Now we turn our attention to
Program.cs, making the changes needed to use the Niche.CommandLineProcessor) library to actually parse the arguments supplied by a user. One of the goals of the v3.0 release of the library was to make this as simple as possible.
The easiest approach is to let the Niche.CommandLineProcessor do all the heavy lifting on your behalf.
To begin, we have the usual declaration for
Main, followed by the creation of our logger. Note that the logger is not a part of the library.
Next, we create a processor to handle the arguments we’ve been supplied, inside a using clause so that it can tidy itself up when we’re finished with it.
When an error happens during parsing, we want to write those error messages to our logger as failures:
Errors can happen when a mandatory parameter is missing, when a value can’t be converted into the expected type, or when an exception is thrown.
Calling the error action is deferred until the processor is disposed at the end of the using block.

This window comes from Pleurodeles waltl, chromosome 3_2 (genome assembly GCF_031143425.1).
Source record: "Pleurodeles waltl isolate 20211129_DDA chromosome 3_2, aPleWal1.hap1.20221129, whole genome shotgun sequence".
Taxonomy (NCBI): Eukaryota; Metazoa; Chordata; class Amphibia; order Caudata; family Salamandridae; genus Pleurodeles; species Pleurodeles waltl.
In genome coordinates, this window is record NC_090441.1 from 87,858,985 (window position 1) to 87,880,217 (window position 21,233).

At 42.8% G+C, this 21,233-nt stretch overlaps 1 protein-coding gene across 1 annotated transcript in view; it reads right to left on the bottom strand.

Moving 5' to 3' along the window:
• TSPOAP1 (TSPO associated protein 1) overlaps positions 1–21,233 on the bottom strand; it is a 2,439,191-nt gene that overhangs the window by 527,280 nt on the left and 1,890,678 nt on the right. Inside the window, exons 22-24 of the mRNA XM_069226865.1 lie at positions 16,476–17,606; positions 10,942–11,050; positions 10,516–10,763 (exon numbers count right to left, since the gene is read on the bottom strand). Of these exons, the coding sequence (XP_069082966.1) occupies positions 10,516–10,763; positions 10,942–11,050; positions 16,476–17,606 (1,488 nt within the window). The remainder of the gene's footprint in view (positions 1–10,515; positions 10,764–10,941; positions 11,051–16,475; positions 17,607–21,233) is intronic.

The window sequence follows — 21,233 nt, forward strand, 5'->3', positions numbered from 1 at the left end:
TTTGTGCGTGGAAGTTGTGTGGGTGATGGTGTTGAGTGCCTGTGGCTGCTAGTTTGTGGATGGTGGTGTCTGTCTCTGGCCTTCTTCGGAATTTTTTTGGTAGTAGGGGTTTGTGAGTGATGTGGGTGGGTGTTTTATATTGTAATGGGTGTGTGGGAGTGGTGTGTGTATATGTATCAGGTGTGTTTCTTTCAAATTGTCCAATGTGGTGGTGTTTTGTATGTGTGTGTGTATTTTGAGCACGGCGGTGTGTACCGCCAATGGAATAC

If the user requests help (by using the
-h options), we also want those messages to be written to our log.
Similarly to the way the error action is deferred, calling the help action is deferred until the processor is disposed at the end of the using block.
WithHelpAction() allow you to cleanly inject your own handlers with the behavior you want/need for your application. For example, you could emulate
msiexec and display a dialog showing your parameter help, instead of logging those help messages to the console.
Lastly, we invoke the processor to parse the available arguments and to execute our application by calling
The Niche.CommandLineProcessor library takes care of these common cases:
- If the user requests parameter help (by specifying
-harguments), help will be shown, using the action supplied to
- If anything goes wrong during parsing, the errors will be shown, using the action supplied to
- The method supplied to
Execute()will be executed only if there are no errors and help has not been requested.